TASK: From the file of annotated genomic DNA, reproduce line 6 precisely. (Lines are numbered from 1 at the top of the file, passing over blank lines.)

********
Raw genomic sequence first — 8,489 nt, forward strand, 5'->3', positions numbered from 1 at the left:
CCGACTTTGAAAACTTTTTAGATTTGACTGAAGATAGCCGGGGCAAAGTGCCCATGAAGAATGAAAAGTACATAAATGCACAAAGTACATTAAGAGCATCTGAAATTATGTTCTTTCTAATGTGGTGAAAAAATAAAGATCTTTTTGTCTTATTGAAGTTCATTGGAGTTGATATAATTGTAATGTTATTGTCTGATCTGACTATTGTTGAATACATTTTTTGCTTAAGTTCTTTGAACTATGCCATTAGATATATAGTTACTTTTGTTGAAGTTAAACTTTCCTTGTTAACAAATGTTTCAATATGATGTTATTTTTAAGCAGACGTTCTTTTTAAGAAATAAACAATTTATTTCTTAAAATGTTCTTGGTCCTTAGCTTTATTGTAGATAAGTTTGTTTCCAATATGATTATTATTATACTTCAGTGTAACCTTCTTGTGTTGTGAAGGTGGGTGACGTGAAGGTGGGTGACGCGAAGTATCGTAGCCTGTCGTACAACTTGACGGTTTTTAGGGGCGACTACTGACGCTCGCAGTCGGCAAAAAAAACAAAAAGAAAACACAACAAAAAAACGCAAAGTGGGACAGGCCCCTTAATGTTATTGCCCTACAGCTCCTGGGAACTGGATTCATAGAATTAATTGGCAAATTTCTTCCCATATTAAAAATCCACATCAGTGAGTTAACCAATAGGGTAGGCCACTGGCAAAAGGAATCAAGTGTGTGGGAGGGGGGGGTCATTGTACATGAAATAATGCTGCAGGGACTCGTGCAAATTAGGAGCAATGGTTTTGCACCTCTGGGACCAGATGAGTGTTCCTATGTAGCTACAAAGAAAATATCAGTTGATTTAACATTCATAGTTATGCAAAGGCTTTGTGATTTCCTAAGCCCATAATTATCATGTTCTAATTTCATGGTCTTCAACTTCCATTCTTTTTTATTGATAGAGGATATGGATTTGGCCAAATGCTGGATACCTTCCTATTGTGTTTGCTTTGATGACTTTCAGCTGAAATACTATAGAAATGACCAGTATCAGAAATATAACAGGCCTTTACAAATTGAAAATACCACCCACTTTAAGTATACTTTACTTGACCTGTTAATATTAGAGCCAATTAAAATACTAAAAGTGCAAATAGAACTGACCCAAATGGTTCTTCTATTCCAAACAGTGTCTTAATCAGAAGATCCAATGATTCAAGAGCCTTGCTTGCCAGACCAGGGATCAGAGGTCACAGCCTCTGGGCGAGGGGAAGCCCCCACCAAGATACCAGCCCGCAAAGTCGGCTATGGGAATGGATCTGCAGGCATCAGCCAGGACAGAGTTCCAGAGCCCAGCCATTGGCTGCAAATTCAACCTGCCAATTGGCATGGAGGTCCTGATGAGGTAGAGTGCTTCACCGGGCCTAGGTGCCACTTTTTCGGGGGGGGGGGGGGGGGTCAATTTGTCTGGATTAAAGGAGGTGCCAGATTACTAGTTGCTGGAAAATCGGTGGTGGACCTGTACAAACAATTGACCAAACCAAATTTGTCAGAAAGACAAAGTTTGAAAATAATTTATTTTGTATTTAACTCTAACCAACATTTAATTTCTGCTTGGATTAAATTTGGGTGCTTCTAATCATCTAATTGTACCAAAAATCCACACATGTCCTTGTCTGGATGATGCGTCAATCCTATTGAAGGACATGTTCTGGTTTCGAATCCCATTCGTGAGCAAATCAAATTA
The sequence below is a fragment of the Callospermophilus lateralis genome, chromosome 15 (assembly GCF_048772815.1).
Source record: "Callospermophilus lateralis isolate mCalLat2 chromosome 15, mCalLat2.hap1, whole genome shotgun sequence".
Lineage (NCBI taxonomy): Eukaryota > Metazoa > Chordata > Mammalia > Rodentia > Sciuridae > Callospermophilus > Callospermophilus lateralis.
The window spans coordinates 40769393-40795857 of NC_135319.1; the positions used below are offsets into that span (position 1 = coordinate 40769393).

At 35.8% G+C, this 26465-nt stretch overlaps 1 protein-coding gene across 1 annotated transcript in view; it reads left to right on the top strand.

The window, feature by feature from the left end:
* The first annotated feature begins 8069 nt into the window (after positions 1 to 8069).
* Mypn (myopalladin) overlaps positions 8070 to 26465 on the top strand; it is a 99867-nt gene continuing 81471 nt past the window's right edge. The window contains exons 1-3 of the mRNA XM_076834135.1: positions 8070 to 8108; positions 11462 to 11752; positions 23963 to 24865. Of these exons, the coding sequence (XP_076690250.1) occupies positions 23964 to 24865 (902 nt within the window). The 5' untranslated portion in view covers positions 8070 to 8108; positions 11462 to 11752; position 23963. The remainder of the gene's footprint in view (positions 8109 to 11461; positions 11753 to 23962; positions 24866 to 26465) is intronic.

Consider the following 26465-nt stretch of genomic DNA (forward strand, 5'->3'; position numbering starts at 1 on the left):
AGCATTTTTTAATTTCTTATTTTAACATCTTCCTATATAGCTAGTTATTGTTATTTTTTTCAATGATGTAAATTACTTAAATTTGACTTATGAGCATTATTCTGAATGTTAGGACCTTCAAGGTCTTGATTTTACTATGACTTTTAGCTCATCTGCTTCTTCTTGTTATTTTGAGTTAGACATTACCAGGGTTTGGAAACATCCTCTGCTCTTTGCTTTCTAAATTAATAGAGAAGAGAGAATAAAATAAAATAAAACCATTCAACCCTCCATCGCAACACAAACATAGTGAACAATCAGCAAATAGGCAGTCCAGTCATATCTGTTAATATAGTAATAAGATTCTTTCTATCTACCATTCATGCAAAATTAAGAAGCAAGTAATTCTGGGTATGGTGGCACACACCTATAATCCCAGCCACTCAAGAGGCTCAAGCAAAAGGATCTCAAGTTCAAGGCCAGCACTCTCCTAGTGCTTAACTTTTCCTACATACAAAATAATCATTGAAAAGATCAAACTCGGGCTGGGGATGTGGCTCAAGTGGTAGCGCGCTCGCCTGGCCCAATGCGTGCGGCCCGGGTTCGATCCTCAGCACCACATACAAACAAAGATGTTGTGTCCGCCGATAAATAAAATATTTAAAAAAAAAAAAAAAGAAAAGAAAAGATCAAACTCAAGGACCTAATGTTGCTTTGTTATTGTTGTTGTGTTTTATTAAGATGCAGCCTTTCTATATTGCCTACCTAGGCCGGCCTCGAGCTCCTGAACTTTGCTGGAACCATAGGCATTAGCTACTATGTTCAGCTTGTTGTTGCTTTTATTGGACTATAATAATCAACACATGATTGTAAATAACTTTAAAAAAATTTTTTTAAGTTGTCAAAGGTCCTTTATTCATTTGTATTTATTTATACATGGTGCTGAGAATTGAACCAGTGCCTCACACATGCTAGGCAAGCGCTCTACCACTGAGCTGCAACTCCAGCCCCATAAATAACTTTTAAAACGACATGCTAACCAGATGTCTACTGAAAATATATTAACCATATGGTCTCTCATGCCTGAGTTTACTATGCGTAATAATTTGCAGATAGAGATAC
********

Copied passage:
The window spans coordinates 40769393-40795857 of NC_135319.1; the positions used below are offsets into that span (position 1 = coordinate 40769393).